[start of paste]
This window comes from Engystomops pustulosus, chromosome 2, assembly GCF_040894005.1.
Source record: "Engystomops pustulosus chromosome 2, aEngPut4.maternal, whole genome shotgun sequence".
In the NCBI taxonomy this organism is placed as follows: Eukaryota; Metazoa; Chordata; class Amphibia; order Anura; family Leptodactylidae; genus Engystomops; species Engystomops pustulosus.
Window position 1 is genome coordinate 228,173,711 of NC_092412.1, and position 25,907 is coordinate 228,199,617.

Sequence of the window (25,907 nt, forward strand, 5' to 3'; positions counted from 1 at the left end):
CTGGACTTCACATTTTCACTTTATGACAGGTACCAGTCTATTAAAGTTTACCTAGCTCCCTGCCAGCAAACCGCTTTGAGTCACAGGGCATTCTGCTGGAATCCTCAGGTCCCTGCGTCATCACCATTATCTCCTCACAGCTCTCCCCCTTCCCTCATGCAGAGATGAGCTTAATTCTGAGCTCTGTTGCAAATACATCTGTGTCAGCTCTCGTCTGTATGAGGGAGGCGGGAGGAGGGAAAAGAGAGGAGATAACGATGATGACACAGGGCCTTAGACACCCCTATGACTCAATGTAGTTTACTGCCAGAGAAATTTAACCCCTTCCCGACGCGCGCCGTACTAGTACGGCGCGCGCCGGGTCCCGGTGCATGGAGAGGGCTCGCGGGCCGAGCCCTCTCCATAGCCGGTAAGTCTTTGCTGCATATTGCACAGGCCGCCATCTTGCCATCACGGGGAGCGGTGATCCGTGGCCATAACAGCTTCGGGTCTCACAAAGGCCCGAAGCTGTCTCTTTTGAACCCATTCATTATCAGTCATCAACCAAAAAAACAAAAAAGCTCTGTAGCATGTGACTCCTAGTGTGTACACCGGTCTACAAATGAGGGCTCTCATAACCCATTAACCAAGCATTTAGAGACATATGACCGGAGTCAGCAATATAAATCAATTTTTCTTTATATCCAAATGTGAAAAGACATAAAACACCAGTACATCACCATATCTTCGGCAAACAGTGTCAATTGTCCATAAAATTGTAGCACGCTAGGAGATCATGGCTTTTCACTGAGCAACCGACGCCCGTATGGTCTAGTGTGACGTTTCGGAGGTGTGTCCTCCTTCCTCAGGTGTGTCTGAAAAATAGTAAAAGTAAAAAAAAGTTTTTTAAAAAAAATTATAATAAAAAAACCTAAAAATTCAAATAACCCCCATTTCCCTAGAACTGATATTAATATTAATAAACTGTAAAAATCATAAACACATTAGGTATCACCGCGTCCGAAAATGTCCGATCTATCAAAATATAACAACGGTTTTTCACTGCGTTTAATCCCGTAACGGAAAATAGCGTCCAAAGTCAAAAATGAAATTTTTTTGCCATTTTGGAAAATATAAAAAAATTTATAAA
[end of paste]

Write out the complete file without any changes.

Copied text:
This window comes from Engystomops pustulosus, chromosome 2, assembly GCF_040894005.1.
Source record: "Engystomops pustulosus chromosome 2, aEngPut4.maternal, whole genome shotgun sequence".
In the NCBI taxonomy this organism is placed as follows: Eukaryota; Metazoa; Chordata; class Amphibia; order Anura; family Leptodactylidae; genus Engystomops; species Engystomops pustulosus.
Window position 1 is genome coordinate 228,173,711 of NC_092412.1, and position 25,907 is coordinate 228,199,617.

Sequence of the window (25,907 nt, forward strand, 5' to 3'; positions counted from 1 at the left end):
CTGGACTTCACATTTTCACTTTATGACAGGTACCAGTCTATTAAAGTTTACCTAGCTCCCTGCCAGCAAACCGCTTTGAGTCACAGGGCATTCTGCTGGAATCCTCAGGTCCCTGCGTCATCACCATTATCTCCTCACAGCTCTCCCCCTTCCCTCATGCAGAGATGAGCTTAATTCTGAGCTCTGTTGCAAATACATCTGTGTCAGCTCTCGTCTGTATGAGGGAGGCGGGAGGAGGGAAAAGAGAGGAGATAACGATGATGACACAGGGCCTTAGACACCCCTATGACTCAATGTAGTTTACTGCCAGAGAAATTTAACCCCTTCCCGACGCGCGCCGTACTAGTACGGCGCGCGCCGGGTCCCGGTGCATGGAGAGGGCTCGCGGGCCGAGCCCTCTCCATAGCCGGTAAGTCTTTGCTGCATATTGCACAGGCCGCCATCTTGCCATCACGGGGAGCGGTGATCCGTGGCCATAACAGCTTCGGGTCTCACAAAGGCCCGAAGCTGTCTCTTTTGAACCCATTCATTATCAGTCATCAACCAAAAAAACAAAAAAGCTCTGTAGCATGTGACTCCTAGTGTGTACACCGGTCTACAAATGAGGGCTCTCATAACCCATTAACCAAGCATTTAGAGACATATGACCGGAGTCAGCAATATAAATCAATTTTTCTTTATATCCAAATGTGAAAAGACATAAAACACCAGTACATCACCATATCTTCGGCAAACAGTGTCAATTGTCCATAAAATTGTAGCACGCTAGGAGATCATGGCTTTTCACTGAGCAACCGACGCCCGTATGGTCTAGTGTGACGTTTCGGAGGTGTGTCCTCCTTCCTCAGGTGTGTCTGAAAAATAGTAAAAGTAAAAAAAAGTTTTTTAAAAAAAATTATAATAAAAAAACCTAAAAATTCAAATAACCCCCATTTCCCTAGAACTGATATTAATATTAATAAACTGTAAAAATCATAAACACATTAGGTATCACCGCGTCCGAAAATGTCCGATCTATCAAAATATAACAACGGTTTTTCACTGCGTTTAATCCCGTAACGGAAAATAGCGTCCAAAGTCAAAAATGAAATTTTTTTGCCATTTTGGAAAATATAAAAAAATTTATAAA